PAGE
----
I followed him through the musty house, which was guilty of the most heinous crimes of Victorian aesthetics. My ears picked up the faint sound of music, though I use the term loosely, for it sounded as if the melancholy last waltz of Von Weber were being played on a chalkboard by an ensemble comprised of feral cats. Livingston summoned a misshapen lackey named Handrew—for “handy Andrew,” a jejune pun if ever there was one—and asked him to “unstable the horses” and dislodge my car. Unsettled by the ghastly aura of the abode, I thanked them obsequiously, causing Livingston to remark I seemed like a man whose problems were far greater than a muck-stuck motorcar. With a nervous laugh I confessed that I felt as though I were one of those people who are badly stitched together and who could unravel at any moment.
“Let me guess,” Livingston said with a fiendish grin, “you often feel torn between your heart and your head?”
“Almost as if they belonged to different people?”
“I have an idea,” he said, then disappeared down a candlelit corridor.
As the moments dragged by, I found myself unable to contain my curiosity and succumbed to the impish impulse to investigate the source of the musical murder. I tiptoed down a hallway until I reached a set of double-doors from which came the dissonant noise. I pried them apart and peeked inside, where, in addition to the harmonic horror, I could also hear the sound of shuffling footsteps and ruffling taffeta—a veritable vortex of dancing couples—and yet I could see no one. The cold voice of Livingston startled me from behind.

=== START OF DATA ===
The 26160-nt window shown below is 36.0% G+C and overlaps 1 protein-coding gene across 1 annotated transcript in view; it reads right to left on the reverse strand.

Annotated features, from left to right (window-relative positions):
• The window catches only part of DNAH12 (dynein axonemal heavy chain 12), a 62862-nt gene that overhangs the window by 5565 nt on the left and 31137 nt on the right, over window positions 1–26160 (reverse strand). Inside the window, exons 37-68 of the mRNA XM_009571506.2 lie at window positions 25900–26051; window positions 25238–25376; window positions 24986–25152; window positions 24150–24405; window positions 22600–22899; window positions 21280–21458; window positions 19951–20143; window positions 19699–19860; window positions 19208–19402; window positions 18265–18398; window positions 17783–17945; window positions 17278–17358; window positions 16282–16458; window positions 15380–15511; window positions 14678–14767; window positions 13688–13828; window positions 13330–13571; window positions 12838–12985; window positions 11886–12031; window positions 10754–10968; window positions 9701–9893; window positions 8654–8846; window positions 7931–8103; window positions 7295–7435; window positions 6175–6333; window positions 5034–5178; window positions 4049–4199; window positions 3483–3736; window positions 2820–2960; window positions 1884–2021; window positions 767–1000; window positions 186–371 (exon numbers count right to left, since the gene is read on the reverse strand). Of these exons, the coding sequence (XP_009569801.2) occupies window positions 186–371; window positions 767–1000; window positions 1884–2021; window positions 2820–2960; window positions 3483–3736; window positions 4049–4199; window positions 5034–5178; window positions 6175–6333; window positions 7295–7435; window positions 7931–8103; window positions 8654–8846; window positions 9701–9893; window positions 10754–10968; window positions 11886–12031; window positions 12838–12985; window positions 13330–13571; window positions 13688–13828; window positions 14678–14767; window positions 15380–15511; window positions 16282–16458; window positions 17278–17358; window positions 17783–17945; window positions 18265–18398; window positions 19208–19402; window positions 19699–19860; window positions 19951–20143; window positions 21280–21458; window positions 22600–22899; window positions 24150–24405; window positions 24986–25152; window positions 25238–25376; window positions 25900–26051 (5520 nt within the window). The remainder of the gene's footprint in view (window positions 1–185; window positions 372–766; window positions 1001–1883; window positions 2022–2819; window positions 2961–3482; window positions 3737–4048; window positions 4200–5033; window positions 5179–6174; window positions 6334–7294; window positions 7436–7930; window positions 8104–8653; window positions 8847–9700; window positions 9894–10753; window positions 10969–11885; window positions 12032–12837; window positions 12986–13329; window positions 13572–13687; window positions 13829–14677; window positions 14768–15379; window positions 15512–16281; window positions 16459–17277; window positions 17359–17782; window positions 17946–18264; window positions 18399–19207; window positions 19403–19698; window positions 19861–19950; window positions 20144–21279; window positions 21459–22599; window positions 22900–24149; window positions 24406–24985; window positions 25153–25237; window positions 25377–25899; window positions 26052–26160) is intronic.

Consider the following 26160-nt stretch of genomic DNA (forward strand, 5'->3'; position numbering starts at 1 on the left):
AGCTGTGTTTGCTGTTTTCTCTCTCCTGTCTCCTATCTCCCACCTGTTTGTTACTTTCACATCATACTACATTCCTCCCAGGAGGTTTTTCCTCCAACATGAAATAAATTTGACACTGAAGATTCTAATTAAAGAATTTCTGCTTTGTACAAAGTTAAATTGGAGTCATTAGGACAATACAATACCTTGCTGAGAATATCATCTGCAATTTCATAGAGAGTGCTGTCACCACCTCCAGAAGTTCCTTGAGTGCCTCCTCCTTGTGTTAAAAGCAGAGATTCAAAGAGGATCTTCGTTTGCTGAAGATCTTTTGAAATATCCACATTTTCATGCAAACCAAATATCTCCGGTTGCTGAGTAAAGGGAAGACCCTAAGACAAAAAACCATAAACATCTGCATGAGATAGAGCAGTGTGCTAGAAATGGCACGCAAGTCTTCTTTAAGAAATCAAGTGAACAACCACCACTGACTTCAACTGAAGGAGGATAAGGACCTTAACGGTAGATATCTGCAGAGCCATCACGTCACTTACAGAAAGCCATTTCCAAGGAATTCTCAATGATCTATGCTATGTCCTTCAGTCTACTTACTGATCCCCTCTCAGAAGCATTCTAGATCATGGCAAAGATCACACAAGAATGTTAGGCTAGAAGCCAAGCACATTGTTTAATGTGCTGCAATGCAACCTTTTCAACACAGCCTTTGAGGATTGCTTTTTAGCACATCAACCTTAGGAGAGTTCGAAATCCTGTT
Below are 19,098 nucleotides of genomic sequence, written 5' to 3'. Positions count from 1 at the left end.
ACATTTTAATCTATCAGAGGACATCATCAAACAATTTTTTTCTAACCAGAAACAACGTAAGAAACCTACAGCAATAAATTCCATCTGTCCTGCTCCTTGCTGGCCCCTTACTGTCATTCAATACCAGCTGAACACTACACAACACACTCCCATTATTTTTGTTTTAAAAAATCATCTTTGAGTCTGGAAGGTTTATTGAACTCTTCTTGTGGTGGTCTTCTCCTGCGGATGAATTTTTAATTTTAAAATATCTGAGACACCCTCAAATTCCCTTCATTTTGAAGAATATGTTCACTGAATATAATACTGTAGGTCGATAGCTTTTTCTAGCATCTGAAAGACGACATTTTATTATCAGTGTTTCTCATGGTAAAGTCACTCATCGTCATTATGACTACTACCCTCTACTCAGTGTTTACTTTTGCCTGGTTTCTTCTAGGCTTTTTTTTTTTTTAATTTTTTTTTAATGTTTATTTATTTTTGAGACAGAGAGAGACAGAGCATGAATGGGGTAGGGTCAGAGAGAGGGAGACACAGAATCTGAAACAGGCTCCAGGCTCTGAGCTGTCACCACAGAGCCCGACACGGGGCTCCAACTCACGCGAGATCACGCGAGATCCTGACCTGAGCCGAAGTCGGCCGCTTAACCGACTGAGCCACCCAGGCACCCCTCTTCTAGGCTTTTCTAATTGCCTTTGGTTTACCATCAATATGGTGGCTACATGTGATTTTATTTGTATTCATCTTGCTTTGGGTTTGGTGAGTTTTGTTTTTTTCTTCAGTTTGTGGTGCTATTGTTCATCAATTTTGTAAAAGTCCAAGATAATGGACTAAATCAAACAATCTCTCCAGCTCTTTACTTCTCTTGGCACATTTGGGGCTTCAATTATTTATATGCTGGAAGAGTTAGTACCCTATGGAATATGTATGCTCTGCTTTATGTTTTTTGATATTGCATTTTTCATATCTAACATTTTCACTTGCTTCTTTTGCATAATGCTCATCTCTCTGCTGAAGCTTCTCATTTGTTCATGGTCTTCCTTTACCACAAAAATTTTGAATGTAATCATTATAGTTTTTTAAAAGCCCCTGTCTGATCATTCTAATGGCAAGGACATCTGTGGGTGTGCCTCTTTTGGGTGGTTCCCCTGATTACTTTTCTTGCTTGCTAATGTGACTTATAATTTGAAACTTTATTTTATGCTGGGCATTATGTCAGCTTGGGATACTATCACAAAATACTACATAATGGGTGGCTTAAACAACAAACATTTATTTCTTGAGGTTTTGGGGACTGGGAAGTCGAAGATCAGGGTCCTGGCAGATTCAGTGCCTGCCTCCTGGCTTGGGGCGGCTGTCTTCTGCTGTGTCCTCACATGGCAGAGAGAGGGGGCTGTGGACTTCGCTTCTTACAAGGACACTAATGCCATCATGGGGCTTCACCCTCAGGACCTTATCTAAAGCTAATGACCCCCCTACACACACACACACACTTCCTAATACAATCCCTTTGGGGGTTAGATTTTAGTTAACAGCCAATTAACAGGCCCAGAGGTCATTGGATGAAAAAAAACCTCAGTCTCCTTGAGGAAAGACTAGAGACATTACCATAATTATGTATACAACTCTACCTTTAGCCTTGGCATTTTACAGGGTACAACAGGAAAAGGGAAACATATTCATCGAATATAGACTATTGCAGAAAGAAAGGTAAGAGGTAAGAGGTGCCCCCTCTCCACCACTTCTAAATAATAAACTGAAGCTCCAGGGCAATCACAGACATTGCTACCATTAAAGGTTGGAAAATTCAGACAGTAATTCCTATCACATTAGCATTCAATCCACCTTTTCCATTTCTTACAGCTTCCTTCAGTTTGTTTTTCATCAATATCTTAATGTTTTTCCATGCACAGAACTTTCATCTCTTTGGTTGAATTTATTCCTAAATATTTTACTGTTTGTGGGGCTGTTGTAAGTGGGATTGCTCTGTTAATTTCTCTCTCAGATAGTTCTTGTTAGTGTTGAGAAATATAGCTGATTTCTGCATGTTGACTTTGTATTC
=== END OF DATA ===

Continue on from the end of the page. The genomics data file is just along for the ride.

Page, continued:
“That’s an after-party for those gone to the afterlife,” he said, “and I’m afraid you would liven up the place. Now please follow me, for the lord of the manor would like to see you.”
We climbed a staircase and proceeded across a threadbare rug that failed to muffle the creaks and groans of our footsteps and made it sound as if we trod upon the dead. We arrived at a door Livingston opened to reveal the most horrid sight of the whole wretched evening: the grotesque form of a middle-aged man getting glammed up by two rocker groupies as if he were some has-been frontman of a ’90s heavy-metal band.
It was the most ridiculous Halloween costume I’d ever seen.
“So you’re the miserable bloke who encroached upon my estate?” he said in a British accent, really playing the part. “And for God’s sake take that bloody mask off.”
I de-Frankensteined, causing my host to remark that my sweat-drenched face was positively lunar. I confessed the evening had overtaxed my delicate nerves.
“Well sit down, lad,” he said jovially. “I merely jest. Have some wine.”